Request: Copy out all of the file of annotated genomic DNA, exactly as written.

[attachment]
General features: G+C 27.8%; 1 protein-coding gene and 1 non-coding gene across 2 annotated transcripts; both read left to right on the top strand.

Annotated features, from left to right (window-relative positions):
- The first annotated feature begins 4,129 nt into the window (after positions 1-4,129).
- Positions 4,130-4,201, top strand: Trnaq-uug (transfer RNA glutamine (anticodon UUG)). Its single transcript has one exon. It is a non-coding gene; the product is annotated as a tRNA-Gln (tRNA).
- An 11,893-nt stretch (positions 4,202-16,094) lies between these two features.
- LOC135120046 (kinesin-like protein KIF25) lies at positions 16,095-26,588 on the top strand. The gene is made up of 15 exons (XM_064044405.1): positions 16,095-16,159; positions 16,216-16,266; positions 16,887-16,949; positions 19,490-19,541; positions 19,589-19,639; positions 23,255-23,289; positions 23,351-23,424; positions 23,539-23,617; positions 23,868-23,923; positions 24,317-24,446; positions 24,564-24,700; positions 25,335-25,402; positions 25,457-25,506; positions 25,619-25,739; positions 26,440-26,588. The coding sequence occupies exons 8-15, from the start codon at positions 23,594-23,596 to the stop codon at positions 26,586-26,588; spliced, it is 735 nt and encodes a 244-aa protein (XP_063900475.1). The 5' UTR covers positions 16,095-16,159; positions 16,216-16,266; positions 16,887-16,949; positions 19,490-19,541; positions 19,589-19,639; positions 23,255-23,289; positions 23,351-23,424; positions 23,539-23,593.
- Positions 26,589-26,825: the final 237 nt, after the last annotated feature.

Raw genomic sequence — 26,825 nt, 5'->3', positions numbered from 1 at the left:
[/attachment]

General features: G+C 27.8%; 1 protein-coding gene and 1 non-coding gene across 2 annotated transcripts; both read left to right on the top strand.

Annotated features, from left to right (window-relative positions):
- The first annotated feature begins 4,129 nt into the window (after positions 1-4,129).
- Positions 4,130-4,201, top strand: Trnaq-uug (transfer RNA glutamine (anticodon UUG)). Its single transcript has one exon. It is a non-coding gene; the product is annotated as a tRNA-Gln (tRNA).
- An 11,893-nt stretch (positions 4,202-16,094) lies between these two features.
- LOC135120046 (kinesin-like protein KIF25) lies at positions 16,095-26,588 on the top strand. The gene is made up of 15 exons (XM_064044405.1): positions 16,095-16,159; positions 16,216-16,266; positions 16,887-16,949; positions 19,490-19,541; positions 19,589-19,639; positions 23,255-23,289; positions 23,351-23,424; positions 23,539-23,617; positions 23,868-23,923; positions 24,317-24,446; positions 24,564-24,700; positions 25,335-25,402; positions 25,457-25,506; positions 25,619-25,739; positions 26,440-26,588. The coding sequence occupies exons 8-15, from the start codon at positions 23,594-23,596 to the stop codon at positions 26,586-26,588; spliced, it is 735 nt and encodes a 244-aa protein (XP_063900475.1). The 5' UTR covers positions 16,095-16,159; positions 16,216-16,266; positions 16,887-16,949; positions 19,490-19,541; positions 19,589-19,639; positions 23,255-23,289; positions 23,351-23,424; positions 23,539-23,593.
- Positions 26,589-26,825: the final 237 nt, after the last annotated feature.

Raw genomic sequence — 26,825 nt, 5'->3', positions numbered from 1 at the left: